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Rooting the placental tree with better models and microRNAs (free pdf)



A new neontological paper that might be of interest to the list:

Tarver JE, dos Reis M, Mirarab S, Moran RJ, Parker S, O'Reilly JE,
King BL, O'Connell MJ, Asher RJ, Warnow T, Peterson KJ, Donoghue PCJ,
Pisani D 2016 The interrelationships of placental mammals and the
limits of phylogenetic inference. Genome Biol Evol
doi:10.1093/gbe/evv261
http://gbe.oxfordjournals.org/content/early/2016/01/04/gbe.evv261.long

Placental mammals comprise three principal clades: Afrotheria (e.g.
elephants and tenrecs), Xenarthra (e.g. armadillos and sloths) and
Boreoeutheria (all other placental mammals), the relationships among
which are the subject of controversy and a touchstone for debate on
the limits of phylogenetic inference. Previous analyses have found
support for all three hypotheses, leading some to conclude that this
phylogenetic problem might be impossible to resolve, due to the
compounded effects of Incomplete Lineage Sorting (ILS) and a rapid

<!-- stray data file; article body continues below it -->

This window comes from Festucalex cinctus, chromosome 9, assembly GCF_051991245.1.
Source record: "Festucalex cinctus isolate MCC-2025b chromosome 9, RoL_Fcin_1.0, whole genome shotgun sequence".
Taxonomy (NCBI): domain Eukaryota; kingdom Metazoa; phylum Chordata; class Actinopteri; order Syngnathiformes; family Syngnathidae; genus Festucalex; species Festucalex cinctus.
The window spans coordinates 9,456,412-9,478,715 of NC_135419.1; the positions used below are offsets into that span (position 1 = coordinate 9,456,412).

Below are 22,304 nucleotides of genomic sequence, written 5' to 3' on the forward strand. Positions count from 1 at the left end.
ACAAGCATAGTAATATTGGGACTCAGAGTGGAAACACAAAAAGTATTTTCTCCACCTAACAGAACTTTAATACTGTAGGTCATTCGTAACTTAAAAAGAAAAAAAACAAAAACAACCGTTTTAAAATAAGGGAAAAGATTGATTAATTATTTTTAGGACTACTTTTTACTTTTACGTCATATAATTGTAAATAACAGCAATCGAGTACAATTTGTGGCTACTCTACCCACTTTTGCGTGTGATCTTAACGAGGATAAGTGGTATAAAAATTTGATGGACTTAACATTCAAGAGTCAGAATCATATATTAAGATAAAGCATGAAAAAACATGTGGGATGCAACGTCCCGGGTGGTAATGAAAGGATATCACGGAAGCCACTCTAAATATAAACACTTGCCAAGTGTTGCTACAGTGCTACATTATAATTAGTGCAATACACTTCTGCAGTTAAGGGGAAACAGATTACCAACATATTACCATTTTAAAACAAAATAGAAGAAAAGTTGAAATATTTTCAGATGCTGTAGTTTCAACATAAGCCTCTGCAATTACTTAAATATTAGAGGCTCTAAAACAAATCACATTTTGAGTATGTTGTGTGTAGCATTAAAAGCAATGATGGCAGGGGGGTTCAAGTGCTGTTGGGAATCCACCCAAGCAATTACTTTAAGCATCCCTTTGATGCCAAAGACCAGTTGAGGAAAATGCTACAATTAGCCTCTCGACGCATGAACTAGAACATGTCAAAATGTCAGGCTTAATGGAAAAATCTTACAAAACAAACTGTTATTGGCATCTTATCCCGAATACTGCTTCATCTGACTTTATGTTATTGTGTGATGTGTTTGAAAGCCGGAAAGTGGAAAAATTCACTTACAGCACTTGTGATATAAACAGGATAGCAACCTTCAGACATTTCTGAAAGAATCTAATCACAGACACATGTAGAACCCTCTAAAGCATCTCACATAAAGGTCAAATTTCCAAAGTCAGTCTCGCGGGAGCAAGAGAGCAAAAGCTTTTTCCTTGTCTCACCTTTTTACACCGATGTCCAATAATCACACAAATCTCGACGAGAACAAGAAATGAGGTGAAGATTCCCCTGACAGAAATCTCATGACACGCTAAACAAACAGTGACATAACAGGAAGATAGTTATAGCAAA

radiation. Here we show, using a genome scale nucleotide dataset,
microRNAs, and the reanalysis of the three largest previously
published amino-acid datasets, that the root of Placentalia lies
between Atlantogenata and Boreoeutheria. Although we found evidence
for ILS in early placental evolution, we are able to reject previous
conclusions that the placental root is a hard polytomy that cannot be
resolved. Reanalyses of previous datasets recover Atlantogenata +
Boreoeutheria and show that contradictory results are a consequence of
poorly fitting evolutionary models; instead, when the evolutionary
process is better-modelled, all datasets converge on Atlantogenata.
Our Bayesian molecular clock analysis estimates that marsupials
diverged from placentals 157-170 Ma, crown Placentalia diverged 86-100
Ma, and crown Atlantogenata diverged 84-97 Ma. Our results are
compatible with placental diversification being driven by dispersal
rather than vicariance mechanisms, postdating early phases in the
protracted opening of the Atlantic Ocean.


Note that this is a long-awaited paper whose conclusions were
initially expected to be much more radical (at least by some of its
authors), as documented in the following Nature news article:

http://www.nature.com/news/phylogeny-rewriting-evolution-1.10885

-- 
David Černý